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Modern society often looks back on ancient civilisations with wonder and this wonderment uncovers fascinating lifestyles of people who lived thousands of years ago. According to historians and archaeological discoveries, gambling is one of the oldest practises known to man. Records indicate that people in ancient civilisations enjoyed it so much, it had to be outlawed and controlled. Playing games that involve chance and luck dates back to Aztec and even Mayan cultures and anthropologists track gambling all over the globe. We still play games of chance that originate from primitive China and early civilisations used dice throwing, or something similar, to resolve quarrels and serve justice. Historians believe the origins of wagering are divinatory with the casting of marked sticks that later spurred betting on the outcome. Regardless of why humans started gambling, the practice and love for games of chance are engraved in our origins. We look at some of the wagering traditions of bygone cultures and some that stood the test of time. Aztec and Maya Games Ancient Mesoamerican culture is one of the most studied periods, and scholars constantly discover fascinating traditions and practise within the Aztec and Mayan tribes. Some of the information passed through the hands of Spanish investigators and modern discoverers unveiled other prehistoric details. ✓ Patolli Recorded by Spanish discoverers, Diego Durán and Bernardino de Sahagún, who witnessed the games during their travels to the region in the 16th century, Aztecs played patolli and wagered on the game. According to Durán, Aztecs loved the board game so much that today we would consider it a highly addictive game. Sahagún indicated that the Aztec king did his best to regulate the game in an attempt to prevent major distractions for his people. They described it as a social game as multiple players could join in on the fun and onlookers quickly gathered when a patolli mat made its appearance. As most Aztec reference stems from the civilisation’s capital, Tenochtitlan, it seems that this was where the game was most popular and widely practised. Sometimes players would call on the god of games, Macuilxochitl, to bring them favourable play. We could describe patolli as a board game, and tools for the game included pebbles, bean dice, and a game mat. They also traced the board on the ground if a matt wasn’t available. The board had 60 or 70 places where the pebbles could move along and the aim was to move pebbles from one end to the other. Results or moves were determined by tossing dice made of dried beans. The Spaniards both agreed on the fact that these wagering games sometimes became heated and one described heads being split open. Durán noted that problem gambling arose for some who wagered clothes off their body and gambled themselves into servitude. They found evidence of the game in other Mesoamerican tribes, denoting the popularity of this forgotten board game. ✓ Ullamaliztli Known as ‘The Ball Game’, nobles in Aztec tribes enjoyed this high-speed game and Mayan tribes played the sport as well. For Aztecs, though, this was a way of life and a central part of their culture. Known as ullamaliztli, the ball game was second only to the Aztec god, Huitzilopochtli, and every settlement and city had a dedicated ball court. The Aztec ball game was not just a means of entertainment, it carried political and religious meaning as well. They made the ball from hard rubber, which had a rough surface with the potential to injure players. For this reason, deerskin guards covered the areas players would use to keep the 9-pound ball in the air. Highly skilled players took part in the game where they may not drop the ball, and contenders mostly finished a game with many injuries and bruises. Apart from keeping the rubber ball, named ulli, in the air, players had to get it through a stone carved hoop on either side of the court. Because of the difficulty of this goal, a ball passing through a hoop would mark the end of the game. Six markers along the courtside presented other opportunities to earn points and rules included fouls for touching the ball with the wrong part of the body, like hands and calves. Gambling was a big part of ullamaliztli and spectators staked almost anything on the outcomes. Ornate feathers, land, and even children were acceptable wagers, while some sold themselves into slavery to pay off their gambling debts. The Aztec ball game has a darker side to it as well, where blood sacrifice came into play and they sacrificed entire teams to keep the sun moving. A modern and civilised version of the Aztec ball game exists today and Siniloan women and children play it as a pastime and sport. Roman and Greek Gambling From the ‘throw of Aphrodite’ to landing Venus with knucklebones, gambling has deep roots in Roman and Greek history and some believe these cultures had the greatest influence on wagering as we know it today. ✓ Roman Board Games and Races Roman gamblers enjoyed playing board games that often involved dice made from ivory, bone, glass, and other materials. Their die resembled the modern cubes with six sides and the simplest Roman games entailed rolling dice for the highest total. A board game called ‘the game of twelve’ was very popular in Roman culture and is comparable to backgammon. They played the game with three dice, fifteen pieces - called ‘men’ - for each player, and a board carved out of stone. ‘Game of Brigands’ was a strategy game that incorporated coloured glass pieces and the player who captured the most pieces was dubbed the king. Sounds familiar, right? Romans used knucklebones in a game of chance where they tossed four bones marked 1, 3, 4, and 6 to land the highest combination. The highest throw was a ‘Venus’ and oddly enough, the lowest throw included all aces and they dubbed it the ‘dog’. A well-known section in the Bible describes how Roman soldiers cast lots to divide clothes belonging to Jesus. More popular than wagering on games, though, was race betting. Romans were passionate bettors in chariot races. Some event venues could house 250,000 spectators and Romans originally viewed race days as religious events. Gamblers bet on the outcome of races, and this hobby dates back to 753BC, and it is said that some used magic to cheat during chariot horse racing. They outlawed gambling for a few centuries due to gamblers causing havoc, increased violence, and even riots, but today Italy is one of the more successful gambling regions in the world. ✓ Gambling Gods in Greece According to Greek mythology, deities Hermes and Pan were avid gamblers. Some folklore tells the story of Hades, Poseidon, and Zeus settling the universe split by throwing dice. Others say the gods drew straws to settle the dispute. Greeks had a few variations of gambling games, but dominant ones included tossing coins, rolling die, betting on animal fights, and board games. Punters still believe that a double six dice roll is lucky, but in ancient Greece, it was the winning combination and carried the name ‘throw of Aphrodite’. Greek dice were 20-sided, icosahedron, and inscribed with Greek letters or numbers and sometimes, they used these when seeking divine answers. Similar to the Romans, Greek gamblers played a board game resembling backgammon, but they also bet on simple games like Par Impar Ludere. Here, a player would hold several objects in his hand and the opponent would guess whether it’s an odd or even number of items. Spectators would bet on the outcome of the game. They placed similar bets on coin tosses and chicken, dog, and birds fights were very popular. The Greeks believed that their gambling fate lay in the hands of the gods and winning was a sign of godly favour. Notably, many Greek writers and philosophers had a negative view of gambling and labelled it as a plague, which is probably true as the Greek government outlawed the practice for some time. Gambling Origins in the East A game that many punters still enjoy today is Keno and this famous card game dates back to 2,000 years ago in China. The gambling game comprises lotto-type playing cards with 80 characters (or numbers) and most Chinese provinces offered the game named, baige piao. Much like state-owned lottos in modern society, the province governor permitted games to take place for his share of the profit. Keno arrived in the US in the 19th century through travellers from the east and they say the game inspired lotto and bingo as we know them today. Most lotteries offer variations of Keno and it is a popular game among many cultures. The Chinese also invented a gambling game that involves 144 tiles, called Mahjong, where players need to make the best possible hand with 14 tiles. Also referred to as Asian Gin Rummy, China currently prohibits their citizens from playing this game. Pai Gow dates back to over 1,000 years, and this strategy game is often mistaken for dominoes. Modern versions of this ancient game include mobile adaptations like Pai Gow Poker. The Human Nature of Wagering Gambling dates back centuries and clearly, the practice of taking a chance with a wager is deeply rooted in our nature. Looking back on how ancient civilisations went about their gambling practices can teach us a few things and one fact remains: When it becomes too serious, take a break. Gambling should always be fun and approached responsibly to ensure its enjoyment for generations to come.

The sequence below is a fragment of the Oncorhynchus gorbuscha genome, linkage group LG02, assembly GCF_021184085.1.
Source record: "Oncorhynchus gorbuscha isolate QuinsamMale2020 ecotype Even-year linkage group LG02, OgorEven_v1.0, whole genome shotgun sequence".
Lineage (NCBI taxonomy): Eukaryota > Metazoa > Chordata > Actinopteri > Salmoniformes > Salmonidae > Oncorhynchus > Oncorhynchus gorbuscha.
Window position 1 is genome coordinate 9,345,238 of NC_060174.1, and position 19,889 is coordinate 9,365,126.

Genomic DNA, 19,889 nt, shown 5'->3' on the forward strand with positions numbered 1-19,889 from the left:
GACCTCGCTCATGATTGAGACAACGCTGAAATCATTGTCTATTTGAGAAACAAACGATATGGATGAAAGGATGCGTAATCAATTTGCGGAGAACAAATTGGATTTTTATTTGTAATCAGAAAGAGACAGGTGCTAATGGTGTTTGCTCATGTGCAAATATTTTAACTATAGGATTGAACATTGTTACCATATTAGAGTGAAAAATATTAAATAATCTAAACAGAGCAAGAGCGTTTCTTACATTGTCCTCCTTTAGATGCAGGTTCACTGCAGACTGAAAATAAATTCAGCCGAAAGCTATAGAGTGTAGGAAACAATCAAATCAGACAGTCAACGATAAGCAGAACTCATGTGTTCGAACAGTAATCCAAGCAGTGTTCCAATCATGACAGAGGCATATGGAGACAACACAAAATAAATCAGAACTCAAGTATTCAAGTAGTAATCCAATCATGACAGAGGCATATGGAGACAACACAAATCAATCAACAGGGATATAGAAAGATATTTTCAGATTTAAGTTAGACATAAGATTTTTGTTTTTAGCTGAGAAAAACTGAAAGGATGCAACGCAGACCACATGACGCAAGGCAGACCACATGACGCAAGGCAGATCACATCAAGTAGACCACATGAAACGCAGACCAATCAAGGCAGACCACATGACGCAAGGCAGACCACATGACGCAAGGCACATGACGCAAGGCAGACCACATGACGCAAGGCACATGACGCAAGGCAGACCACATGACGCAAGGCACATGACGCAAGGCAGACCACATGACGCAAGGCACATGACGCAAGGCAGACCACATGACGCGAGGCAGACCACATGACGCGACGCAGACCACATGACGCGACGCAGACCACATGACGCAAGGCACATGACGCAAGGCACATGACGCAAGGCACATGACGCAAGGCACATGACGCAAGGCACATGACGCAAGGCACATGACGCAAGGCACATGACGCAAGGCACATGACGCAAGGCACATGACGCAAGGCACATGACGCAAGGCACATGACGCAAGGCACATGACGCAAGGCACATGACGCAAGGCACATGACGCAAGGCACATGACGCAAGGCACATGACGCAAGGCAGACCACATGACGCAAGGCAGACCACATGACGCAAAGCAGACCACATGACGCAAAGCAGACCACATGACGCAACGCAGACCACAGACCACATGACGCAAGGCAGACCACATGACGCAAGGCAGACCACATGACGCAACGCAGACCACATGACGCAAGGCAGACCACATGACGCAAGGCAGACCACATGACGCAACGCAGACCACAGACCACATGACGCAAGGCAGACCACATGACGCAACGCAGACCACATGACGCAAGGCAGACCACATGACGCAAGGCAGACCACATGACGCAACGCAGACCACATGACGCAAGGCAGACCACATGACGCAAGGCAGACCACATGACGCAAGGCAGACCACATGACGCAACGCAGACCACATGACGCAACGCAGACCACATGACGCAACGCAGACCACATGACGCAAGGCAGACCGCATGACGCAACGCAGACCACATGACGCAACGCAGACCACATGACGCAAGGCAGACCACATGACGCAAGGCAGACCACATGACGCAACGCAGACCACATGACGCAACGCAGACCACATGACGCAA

Have you noticed those adorable cat figurines waving at you in your local Asian restaurant or supermarket? Did you know the cat has a name and a long, interesting history? In Japanese, these cats are called Maneki-Neko, or "beckoning cat." They're often associated with hospitality and fortune, but there's more to the story than that. Would you like to learn more about this Japanese lucky cat and how it can improve your luck? Read on! The Story of Maneki-Neko The history of Maneki-Neko dates back to the 18th- and 19th-century Edo period in Japan. Legend has it that a wealthy lord named Ii Naotaka got caught in a violent thunderstorm. He saw a cat beckoning to him from a nearby temple and quickly moved into the temple from beneath a tree. Seconds later, a bolt of lightning hit the tree he'd been standing under! Moved with gratitude, the Lord Ii befriended the cat and the temple priests, sharing his fortune and prosperity. Other versions of the story feature an old shopkeeper or a Samurai warrior, but the moral of the story is always the same—a cat that brings good luck. Maneki-Neko Today The legend of Maneki-Neko spread and became popular in China, Thailand, and other Asian countries. It's also known by names like Lucky Cat, Welcoming Cat, and Waving Cat. Today the cat is a common sight in restaurants, hotels, markets, and private homes. If you're a Pokemon fan, you'll also be interested to learn that the Meowth character is based on Maneki-Neko. Variations of the Japanese Lucky Cat Traditionally, Maneki-Neko is a calico cat waving its left paw, but there are many cultural variations. 1. Paws A waving left paw is a sign of welcome for visitors and customers. A waving right paw is thought to invite money and luck into the home or business. If you see a Maneki-Neko with two raised paws, it's both very welcoming and very lucky! 2. Colors A white cat symbolizes happiness and good things to come, while black cats ward off evil spirits. A gold cat (not surprisingly) is connected to wealth and prosperity. There's also a green cat for good health and a red cat for success in romantic relationships. 3. Lucky Items You might occasionally see a lucky cat holding: a coin a fish a mallet (small hammer) a marble a gem a radish or gourd In Asian cultures, each of these items is associated with fortune and good luck. Do you see the common theme here? Japan's Neko Cat: Will It Help Your Luck? We may not know the exact story behind Maneki-Neko's origins, but we do know that the cat has a deep connection with luck. From saving ancient Japanese lords to greeting you at your favorite Chinese restaurant, Maneki-Neko has a rich and fascinating history. So the next time you see one waving at you, now you'll know why! How has your luck been at the casino lately? Could a Neko cat of your own help to turn your luck around? Invest in your own Maneki-Neko and then play of Maneki-Neko slots games, we covered all the best video slots themed with this lucky cat.
When you think about large casinos, your attention may immediately focus on some of the more popular casinos in Las Vegas and Atlantic City. While these cities are known for their gaming action, the reality is that most of their gaming resorts pale in comparison to the size and grandeur of the top venues around the world. Whether you are new to gambling or you are a high roller, these are the largest and most magnificent venues in the world, and they deserve your attention for your next big trip. Casino Lisboa in Lisbon, Portugal (Image credit: casino-lisboa.pt) 1. Casino Lisboa in Lisbon, Portugal If you are looking for serious gaming action in Europe, Casino Lisboa is the place to go. The gaming space in this enormous resort covers 165,000 square feet across two floors. It includes 26 table games and 1,000 slot machines. When you need a break from gaming, you can take advantage of the many other amenities and attractions on-site. For example, you can catch a live performance in a large auditorium that boasts a triple-ring rotating stage. This venue also has three impressive restaurants and a contemporary art gallery. MGM Grand, Las Vegas (Image credit: mgmresorts.com) 2. MGM Grand in Las Vegas MGM Grand is the largest gaming resort in Las Vegas and the only one that is large enough to make this list. If you visit MGM Grand to enjoy its gaming action, you will have more than 170,000 square feet of space to explore. This area boasts 200 table games, 3,000 slot machines and a dedicated poker room for non-smokers. As a travel destination in its own right, it is also home to two theaters that host elite performers regularly, three hotels along with elite villas, a nightclub, a spa, a huge pool, a sports arena, 15 restaurants and more than two dozen boutiques and shops. The Sands, Macao (Image credit: sandscasino.com) 3. The Sands in Macau The Sands is only one of five huge gaming venues in this city. Its gaming space covers 229,000 square feet, and it holds more than 1,000 slot machines and 200 gaming tables. It is notably known for its towering ceilings, which create a grand ambiance. Adding to the fun, this venue also is home to a theater, a health spa and nine restaurants. Rio Casino Resort, South Africa (Image credit: riocasino.co.za) 4. Rio Casino Resort in Klerksdrop, South Africa At the Rio Casino Resort, you can appreciate a jovial, carnival-inspired ambiance as you explore more its 266,330 square feet of games. It hosts poker tournaments regularly, and it gives you 24-hour access to its 274 slot machines and 12 table games. This venue offers something for all of its guests to enjoy with amenities like a bar, two unique restaurants, an arcade for the kids, a luxurious hotel and a private salon dedicated exclusively to high rollers. Ponte 16, Macau (Image credit: ponte16.com.mo) 5. Ponte 16 This is the second Macanese venue to make the list, and its gaming space covers 270,000 square feet. It boasts a waterfront location in the Inner Harbor, two VIP rooms, 307 slot machines and 109 tables. Its many games include fan tan, face-up blackjack, 3-card baccarat and American roulette. During your stay, you can feel pampered at a French-themed luxury hotel. You can also enjoy a fitness center, a spa, a pool area, a gallery featuring live performances, a foot massage station, a children’s play area and numerous bars and restaurants. Wynn Macau (Image credit: wynnmacau.com) 6. Wynn Macau This Wynn-brand casino is located relatively close to Ponte 15, and it is slightly larger. Across its 273,000 square feet, you will find slots, table games and other gambling hot spots. In addition, the Wynn is home to a pool, an art gallery, a spa, more than two dozen shops, four elite restaurants and stunning visual arts shows that combine music, fire and other elements. Foxwoods, Connecticut (Image credit: foxwoods.com) 7. Foxwoods in Ledyard, Connecticut This is the second of three venues in the United States to make the list, and it is owned and managed by the Mashantucket Pequot Tribal Nation. The venue is broken into six unique casinos, and they collectively cover more than 340,000 square feet. The gaming centers have 3,400 slot machines and more than 250 tables for a wide range of games across the six venues. In addition, you can take advantage of 55 restaurants and bars, a spa, a shopping center, zip-lining, bowling and more. City of Dreams, China (Image credit: cityofdreamsmacau.com) 8. City of Dreams in China The next venue on the list is considerably larger than Foxwoods. City of Dreams sits in Macau, and its gaming space encompasses 420,000 square feet. Its spacey, futuristic vibe is only one of its many qualities that set it apart from others. It is home to several VIP lounges with unique themes, more than 1,500 slot machines, 450 gaming tables and 30 bars and restaurants. It also has more than 175,000 square feet of boutiques and shops, four hotels, a nightclub, four spas, a water theater, an art exhibition space and more. Venetian, China (Image credit: venetianmacao.com) 9. Venetian in China The Venetian is the largest gambling venue in China and throughout Asia. Out of more than 10 million square feet of total space, approximately 530,000 square feet is dedicated to gaming activities. There are four game spaces with exciting, individualized themes, and these collectively hold 800 gaming tables and more than 6,000 slot machines. The venue also includes a 39-story hotel, numerous retail and dining areas, a huge special events center and a beautiful Venice-inspired decorative scheme. WinStar World Casino, Oklahoma (Image credit: winstar.com) 10. WinStar World Casino in Oklahoma Across Europe, Asia and beyond, all casino venues pale in comparison to the WinStar World Casino in Oklahoma. It is owned by the Chicksaw Nation. This venue’s gaming space covers 600,000 square feet, and it boasts an additional 600,000 square feet that has a wide range of additional amenities and attractions for every high roller to enjoy. At the WinStar World Casino, you will find an 800-seat bingo hall, 100 table games, more than 7,000 slots and a poker room dedicated to non-smokers. Additional hot spots at this venue include two event centers that offer more than 11,000 seats collectively, a golf course, a spa, a pool with a poolside bar, a sports lounge, a nightclub and 17 restaurants.